And as far as we can tell, it makes no difference. Have Paul Ryan, George Osborne, Olli Rehn, Wolfgang Schäuble changed their tune even a bit? No, they’re busy claiming one quarter of positive growth as vindication.
For those who like to think that serious economic debates matter, it has been a humbling experience.
While this might be true in the anglo-phone world. It ain’t everywhere. Hans Werner Sinn, probably the leading economist in Germany today, is still banging the Austerian drum.
Interesting little article by Josh Barro at Business Insider on US republicans:
They have an abstract idea that they regret the New Deal and the Great Society. But they don’t actually want to undo the big entitlement programs that those agendas gave us: Social Security, SNAP, Medicare, Medicaid.
They’re not boxed in by the electorate. They’re boxed in by their own acceptance of the New Deal consensus, and their simultaneous unwillingness to admit that there is such a consensus. They think the government is too way big but they’re not in favor of specific ways to make it much smaller. And when the resulting incoherence of their agenda becomes clear, they get angry, because they have no idea what the hell they are doing.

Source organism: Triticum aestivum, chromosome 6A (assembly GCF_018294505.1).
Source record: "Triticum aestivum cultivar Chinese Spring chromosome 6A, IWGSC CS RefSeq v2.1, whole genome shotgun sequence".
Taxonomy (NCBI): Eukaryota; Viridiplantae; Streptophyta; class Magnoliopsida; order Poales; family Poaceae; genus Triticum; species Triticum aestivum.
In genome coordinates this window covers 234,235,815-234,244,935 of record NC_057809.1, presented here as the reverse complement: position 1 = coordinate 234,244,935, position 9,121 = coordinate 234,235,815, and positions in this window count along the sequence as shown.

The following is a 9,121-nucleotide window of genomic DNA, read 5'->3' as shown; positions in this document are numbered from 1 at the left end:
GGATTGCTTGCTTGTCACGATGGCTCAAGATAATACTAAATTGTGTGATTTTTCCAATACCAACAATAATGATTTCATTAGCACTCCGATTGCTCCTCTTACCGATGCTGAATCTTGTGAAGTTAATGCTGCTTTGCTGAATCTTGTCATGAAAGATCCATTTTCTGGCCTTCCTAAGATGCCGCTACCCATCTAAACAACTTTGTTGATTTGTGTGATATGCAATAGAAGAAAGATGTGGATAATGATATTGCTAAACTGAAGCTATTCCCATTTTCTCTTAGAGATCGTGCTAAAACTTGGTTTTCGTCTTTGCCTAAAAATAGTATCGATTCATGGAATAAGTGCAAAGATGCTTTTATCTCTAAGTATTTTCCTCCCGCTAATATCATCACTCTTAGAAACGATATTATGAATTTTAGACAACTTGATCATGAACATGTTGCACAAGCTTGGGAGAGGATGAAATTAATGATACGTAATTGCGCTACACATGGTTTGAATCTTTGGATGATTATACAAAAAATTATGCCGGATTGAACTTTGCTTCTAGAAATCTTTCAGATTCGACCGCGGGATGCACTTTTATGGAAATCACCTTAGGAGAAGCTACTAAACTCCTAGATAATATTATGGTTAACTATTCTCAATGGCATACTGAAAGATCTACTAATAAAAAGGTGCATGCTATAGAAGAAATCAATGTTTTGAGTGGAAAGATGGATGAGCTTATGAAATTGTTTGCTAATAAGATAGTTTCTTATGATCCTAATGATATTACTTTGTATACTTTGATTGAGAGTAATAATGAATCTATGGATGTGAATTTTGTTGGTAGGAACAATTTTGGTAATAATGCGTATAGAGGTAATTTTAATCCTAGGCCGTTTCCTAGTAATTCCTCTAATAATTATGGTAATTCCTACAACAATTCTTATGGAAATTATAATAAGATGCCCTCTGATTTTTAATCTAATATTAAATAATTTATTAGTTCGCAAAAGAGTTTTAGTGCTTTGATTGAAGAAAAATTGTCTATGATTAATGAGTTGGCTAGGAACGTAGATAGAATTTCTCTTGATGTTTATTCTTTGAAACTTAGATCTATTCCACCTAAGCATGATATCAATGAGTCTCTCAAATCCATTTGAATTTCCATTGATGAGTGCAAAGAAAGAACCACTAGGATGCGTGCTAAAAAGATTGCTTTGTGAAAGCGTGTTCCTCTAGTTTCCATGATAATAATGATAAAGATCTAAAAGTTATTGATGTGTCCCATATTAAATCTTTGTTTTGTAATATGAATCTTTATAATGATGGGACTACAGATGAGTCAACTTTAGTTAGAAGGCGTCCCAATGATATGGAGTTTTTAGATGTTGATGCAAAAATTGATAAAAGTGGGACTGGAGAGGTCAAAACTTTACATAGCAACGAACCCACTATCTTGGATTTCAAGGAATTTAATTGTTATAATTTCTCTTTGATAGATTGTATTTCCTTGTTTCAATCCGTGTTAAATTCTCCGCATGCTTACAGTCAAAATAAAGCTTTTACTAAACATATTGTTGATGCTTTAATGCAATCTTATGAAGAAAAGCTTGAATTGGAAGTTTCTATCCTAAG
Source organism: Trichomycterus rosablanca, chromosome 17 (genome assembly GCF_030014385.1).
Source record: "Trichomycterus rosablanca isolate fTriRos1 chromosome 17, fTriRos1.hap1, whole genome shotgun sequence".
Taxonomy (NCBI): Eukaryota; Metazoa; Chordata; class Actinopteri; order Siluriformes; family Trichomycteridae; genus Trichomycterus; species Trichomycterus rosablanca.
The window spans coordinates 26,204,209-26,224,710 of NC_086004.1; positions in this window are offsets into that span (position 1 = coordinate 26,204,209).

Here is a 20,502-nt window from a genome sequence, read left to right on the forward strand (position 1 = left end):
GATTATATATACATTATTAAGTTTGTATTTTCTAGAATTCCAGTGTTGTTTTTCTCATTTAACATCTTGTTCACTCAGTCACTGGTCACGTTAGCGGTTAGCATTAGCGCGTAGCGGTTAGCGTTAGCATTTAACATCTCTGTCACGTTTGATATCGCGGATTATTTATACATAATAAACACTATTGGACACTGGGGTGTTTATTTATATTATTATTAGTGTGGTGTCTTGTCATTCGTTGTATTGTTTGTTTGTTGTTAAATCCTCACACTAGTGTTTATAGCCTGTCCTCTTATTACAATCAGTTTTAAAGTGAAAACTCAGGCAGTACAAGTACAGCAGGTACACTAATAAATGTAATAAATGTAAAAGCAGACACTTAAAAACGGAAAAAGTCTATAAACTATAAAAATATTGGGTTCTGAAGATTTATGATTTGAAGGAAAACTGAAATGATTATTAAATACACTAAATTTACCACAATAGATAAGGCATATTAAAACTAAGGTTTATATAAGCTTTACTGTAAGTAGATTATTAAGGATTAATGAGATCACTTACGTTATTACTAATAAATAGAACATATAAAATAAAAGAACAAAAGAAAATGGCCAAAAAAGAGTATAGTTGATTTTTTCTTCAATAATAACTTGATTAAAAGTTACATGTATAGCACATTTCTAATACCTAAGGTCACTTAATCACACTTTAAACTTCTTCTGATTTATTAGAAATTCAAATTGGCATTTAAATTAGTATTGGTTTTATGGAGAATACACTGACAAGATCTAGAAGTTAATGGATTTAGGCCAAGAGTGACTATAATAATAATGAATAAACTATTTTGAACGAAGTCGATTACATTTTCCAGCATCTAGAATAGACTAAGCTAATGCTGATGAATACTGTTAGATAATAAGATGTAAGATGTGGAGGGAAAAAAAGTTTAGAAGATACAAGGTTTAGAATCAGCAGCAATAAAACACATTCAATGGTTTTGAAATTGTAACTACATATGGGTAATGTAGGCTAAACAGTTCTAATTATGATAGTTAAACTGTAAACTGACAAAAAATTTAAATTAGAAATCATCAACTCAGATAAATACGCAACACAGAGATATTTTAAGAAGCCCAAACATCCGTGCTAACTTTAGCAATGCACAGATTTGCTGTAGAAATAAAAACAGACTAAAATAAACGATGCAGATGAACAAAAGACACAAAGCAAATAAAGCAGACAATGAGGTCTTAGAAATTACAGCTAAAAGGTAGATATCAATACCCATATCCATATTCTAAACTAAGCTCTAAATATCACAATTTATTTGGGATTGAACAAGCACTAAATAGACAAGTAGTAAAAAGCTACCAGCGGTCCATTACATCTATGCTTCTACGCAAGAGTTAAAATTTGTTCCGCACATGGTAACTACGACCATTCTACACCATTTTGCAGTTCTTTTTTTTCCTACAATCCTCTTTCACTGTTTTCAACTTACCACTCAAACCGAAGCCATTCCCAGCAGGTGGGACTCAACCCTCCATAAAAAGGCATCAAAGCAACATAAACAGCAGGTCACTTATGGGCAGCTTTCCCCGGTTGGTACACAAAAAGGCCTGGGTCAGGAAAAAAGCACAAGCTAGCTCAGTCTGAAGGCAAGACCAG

Take SNAP, commonly known as Food Stamps. Participation in this program is at an all-time high, with more than 1 in 7 Americans receiving benefits. Conservatives are outraged. They are attacking Barack Obama as the “food stamp president.” And their radical plan is to cut SNAP… by 5%.